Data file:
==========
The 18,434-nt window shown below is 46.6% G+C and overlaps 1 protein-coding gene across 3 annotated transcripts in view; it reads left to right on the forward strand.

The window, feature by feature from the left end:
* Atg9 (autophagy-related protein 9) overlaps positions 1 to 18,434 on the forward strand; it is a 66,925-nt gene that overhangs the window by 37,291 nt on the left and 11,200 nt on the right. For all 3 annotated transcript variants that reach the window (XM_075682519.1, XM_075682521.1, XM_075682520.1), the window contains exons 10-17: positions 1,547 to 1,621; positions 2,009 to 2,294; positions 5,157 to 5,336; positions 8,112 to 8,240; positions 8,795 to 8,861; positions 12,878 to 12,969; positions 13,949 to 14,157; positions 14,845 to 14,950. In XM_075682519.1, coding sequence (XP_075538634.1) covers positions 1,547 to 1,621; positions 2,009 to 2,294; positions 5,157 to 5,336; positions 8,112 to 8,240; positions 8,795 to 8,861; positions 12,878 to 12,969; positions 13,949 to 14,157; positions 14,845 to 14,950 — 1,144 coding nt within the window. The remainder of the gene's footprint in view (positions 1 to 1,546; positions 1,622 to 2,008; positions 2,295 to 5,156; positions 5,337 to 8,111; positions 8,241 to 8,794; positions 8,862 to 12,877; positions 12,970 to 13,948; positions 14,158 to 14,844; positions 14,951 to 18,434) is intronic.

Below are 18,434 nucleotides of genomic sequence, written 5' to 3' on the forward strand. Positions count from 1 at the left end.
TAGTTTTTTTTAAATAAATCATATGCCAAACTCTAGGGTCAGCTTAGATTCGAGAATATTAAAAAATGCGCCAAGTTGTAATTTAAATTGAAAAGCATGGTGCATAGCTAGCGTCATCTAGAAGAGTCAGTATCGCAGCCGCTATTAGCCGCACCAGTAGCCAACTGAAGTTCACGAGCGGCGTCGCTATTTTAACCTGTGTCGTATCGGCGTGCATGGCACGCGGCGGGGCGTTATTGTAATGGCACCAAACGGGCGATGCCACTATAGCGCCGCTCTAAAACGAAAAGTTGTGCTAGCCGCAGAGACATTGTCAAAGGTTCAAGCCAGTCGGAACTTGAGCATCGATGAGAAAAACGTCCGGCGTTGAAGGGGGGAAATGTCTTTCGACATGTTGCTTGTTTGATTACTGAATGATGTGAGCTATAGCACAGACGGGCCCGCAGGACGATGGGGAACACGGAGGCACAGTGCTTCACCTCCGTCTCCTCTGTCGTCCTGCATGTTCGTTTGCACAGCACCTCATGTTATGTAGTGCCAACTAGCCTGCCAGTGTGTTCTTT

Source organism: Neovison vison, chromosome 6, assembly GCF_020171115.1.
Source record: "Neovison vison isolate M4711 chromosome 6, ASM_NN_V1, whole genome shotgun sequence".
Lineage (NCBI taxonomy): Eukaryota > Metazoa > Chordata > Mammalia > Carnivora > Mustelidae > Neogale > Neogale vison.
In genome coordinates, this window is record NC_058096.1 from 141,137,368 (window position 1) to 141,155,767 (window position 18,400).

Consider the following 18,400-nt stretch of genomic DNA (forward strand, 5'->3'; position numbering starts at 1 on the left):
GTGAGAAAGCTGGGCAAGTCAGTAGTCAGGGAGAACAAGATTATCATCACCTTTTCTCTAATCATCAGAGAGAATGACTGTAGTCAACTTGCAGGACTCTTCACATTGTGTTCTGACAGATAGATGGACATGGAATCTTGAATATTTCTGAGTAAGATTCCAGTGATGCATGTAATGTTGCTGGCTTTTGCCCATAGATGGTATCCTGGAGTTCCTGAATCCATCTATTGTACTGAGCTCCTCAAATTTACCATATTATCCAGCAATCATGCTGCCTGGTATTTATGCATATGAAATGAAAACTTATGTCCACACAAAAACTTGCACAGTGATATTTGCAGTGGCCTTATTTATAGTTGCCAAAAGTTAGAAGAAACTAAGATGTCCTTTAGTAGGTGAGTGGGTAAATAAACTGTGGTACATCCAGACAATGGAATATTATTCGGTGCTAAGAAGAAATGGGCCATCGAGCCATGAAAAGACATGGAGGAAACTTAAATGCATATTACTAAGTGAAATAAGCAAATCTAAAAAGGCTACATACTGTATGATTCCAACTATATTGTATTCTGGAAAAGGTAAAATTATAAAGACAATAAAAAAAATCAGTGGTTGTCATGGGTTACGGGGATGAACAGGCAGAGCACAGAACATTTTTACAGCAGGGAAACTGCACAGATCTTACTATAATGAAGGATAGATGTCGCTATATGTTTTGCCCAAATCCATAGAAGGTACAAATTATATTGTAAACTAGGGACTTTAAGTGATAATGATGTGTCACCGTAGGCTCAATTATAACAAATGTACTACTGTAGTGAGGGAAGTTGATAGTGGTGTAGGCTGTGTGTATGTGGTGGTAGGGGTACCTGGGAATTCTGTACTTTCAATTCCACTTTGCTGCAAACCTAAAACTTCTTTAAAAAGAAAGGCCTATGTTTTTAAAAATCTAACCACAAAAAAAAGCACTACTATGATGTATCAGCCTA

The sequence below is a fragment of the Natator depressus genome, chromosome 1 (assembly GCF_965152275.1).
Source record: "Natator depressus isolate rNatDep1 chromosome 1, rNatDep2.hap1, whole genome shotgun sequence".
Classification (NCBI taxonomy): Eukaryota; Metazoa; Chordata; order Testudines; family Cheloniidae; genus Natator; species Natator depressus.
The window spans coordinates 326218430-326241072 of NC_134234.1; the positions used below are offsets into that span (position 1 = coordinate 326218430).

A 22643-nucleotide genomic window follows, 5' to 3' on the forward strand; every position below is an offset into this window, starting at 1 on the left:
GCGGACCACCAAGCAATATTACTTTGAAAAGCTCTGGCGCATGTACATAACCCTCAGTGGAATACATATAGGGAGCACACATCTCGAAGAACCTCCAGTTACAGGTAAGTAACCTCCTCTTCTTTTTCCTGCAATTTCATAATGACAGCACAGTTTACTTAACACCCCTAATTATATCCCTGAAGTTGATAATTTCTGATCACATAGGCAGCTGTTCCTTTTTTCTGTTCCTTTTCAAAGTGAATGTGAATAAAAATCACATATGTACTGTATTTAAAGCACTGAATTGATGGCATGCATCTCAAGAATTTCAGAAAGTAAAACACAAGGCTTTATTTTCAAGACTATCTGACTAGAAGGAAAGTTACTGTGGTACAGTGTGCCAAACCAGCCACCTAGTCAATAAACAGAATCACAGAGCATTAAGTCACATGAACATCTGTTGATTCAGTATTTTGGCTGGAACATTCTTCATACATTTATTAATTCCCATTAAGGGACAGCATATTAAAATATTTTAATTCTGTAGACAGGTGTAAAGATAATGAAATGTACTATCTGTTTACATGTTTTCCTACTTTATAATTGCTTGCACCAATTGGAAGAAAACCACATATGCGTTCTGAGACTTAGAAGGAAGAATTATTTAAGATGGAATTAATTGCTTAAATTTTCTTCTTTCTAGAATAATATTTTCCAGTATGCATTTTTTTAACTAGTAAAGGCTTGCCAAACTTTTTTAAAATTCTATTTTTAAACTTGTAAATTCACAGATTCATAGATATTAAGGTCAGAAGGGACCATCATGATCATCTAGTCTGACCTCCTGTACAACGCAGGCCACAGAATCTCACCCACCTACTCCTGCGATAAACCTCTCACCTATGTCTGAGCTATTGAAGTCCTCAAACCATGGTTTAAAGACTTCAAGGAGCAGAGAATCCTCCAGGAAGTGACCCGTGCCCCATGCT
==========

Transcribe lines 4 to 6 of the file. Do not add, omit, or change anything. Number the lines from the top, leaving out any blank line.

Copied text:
Below are 18,434 nucleotides of genomic sequence, written 5' to 3' on the forward strand. Positions count from 1 at the left end.
TAGTTTTTTTTAAATAAATCATATGCCAAACTCTAGGGTCAGCTTAGATTCGAGAATATTAAAAAATGCGCCAAGTTGTAATTTAAATTGAAAAGCATGGTGCATAGCTAGCGTCATCTAGAAGAGTCAGTATCGCAGCCGCTATTAGCCGCACCAGTAGCCAACTGAAGTTCACGAGCGGCGTCGCTATTTTAACCTGTGTCGTATCGGCGTGCATGGCACGCGGCGGGGCGTTATTGTAATGGCACCAAACGGGCGATGCCACTATAGCGCCGCTCTAAAACGAAAAGTTGTGCTAGCCGCAGAGACATTGTCAAAGGTTCAAGCCAGTCGGAACTTGAGCATCGATGAGAAAAACGTCCGGCGTTGAAGGGGGGAAATGTCTTTCGACATGTTGCTTGTTTGATTACTGAATGATGTGAGCTATAGCACAGACGGGCCCGCAGGACGATGGGGAACACGGAGGCACAGTGCTTCACCTCCGTCTCCTCTGTCGTCCTGCATGTTCGTTTGCACAGCACCTCATGTTATGTAGTGCCAACTAGCCTGCCAGTGTGTTCTTT

Source organism: Neovison vison, chromosome 6, assembly GCF_020171115.1.